In a conclusion, CCTA demonstrates significant potential for detection of prior myocardial infarct based on late phase myocardial enhancement abnormalities. Our results suggest that low voltage imaging with 100 kVp provides the best diagnostic performance with the lowest radiation dose for detection of myocardial infarct regions.

ACKNOWLEDGMENTS

The content is solely the responsibility of the authors and does not necessarily represent the official views of the Agency for Healthcare Research and Quality.

COMMENTS
Background

Cardiac computed tomography angiography (CCTA) has emerged as a powerful non-invasive imaging test for coronary artery disease evaluation. In addition, CCTA represents an alternative method for evaluation of myocardial scar in patients unable to undergo cardiac magnetic resonance imaging. Several different CCTA algorithms have been proposed for assessment of myocardial infarction (MI), but none have been demonstrated to be superior to another. In a small cohort of patients, authors demonstrate that lower voltage, 100 kVp in this study, provided the best diagnostic accuracy for detection of prior myocardial infarct compared to higher or mixed voltage (dual energy) acquisitions.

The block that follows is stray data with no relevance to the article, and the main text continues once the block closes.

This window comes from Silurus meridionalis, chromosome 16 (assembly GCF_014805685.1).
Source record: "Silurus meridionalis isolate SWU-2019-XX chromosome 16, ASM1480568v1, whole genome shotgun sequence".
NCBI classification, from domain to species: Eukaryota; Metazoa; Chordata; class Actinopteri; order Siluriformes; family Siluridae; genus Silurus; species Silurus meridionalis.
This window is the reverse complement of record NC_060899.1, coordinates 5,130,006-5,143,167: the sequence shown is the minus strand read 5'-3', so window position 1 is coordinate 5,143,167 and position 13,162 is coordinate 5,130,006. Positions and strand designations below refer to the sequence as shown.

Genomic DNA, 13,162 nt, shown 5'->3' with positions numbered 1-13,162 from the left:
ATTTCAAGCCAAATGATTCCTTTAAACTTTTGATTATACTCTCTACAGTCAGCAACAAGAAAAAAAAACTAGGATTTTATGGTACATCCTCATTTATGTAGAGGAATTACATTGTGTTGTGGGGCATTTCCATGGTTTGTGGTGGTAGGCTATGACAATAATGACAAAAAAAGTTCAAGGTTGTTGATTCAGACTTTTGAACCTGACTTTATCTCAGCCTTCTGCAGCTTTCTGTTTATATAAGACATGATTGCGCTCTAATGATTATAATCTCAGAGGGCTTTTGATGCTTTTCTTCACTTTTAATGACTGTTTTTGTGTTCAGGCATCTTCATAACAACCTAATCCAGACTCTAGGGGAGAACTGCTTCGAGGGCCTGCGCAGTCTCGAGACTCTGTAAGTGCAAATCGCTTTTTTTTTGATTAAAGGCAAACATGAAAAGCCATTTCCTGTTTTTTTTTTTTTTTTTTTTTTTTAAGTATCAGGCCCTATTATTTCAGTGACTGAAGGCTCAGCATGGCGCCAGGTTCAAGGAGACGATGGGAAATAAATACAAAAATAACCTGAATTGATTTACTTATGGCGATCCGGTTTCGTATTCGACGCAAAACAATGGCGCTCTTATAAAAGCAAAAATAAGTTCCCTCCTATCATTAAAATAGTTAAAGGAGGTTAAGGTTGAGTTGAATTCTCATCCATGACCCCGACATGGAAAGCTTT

Research frontiers

New applications of CCTA include myocardial scar imaging for assessment of myocardial viability. New developments in CCTA such as dual energy imaging can improve tissue differentiation by taking advantage of different inherent absorption characteristics exhibited by tissues when exposed to different X-ray spectra. Such techniques may lead to improved myocardial tissue characterization in patients with chronic ischemic heart disease.

Innovations and breakthroughs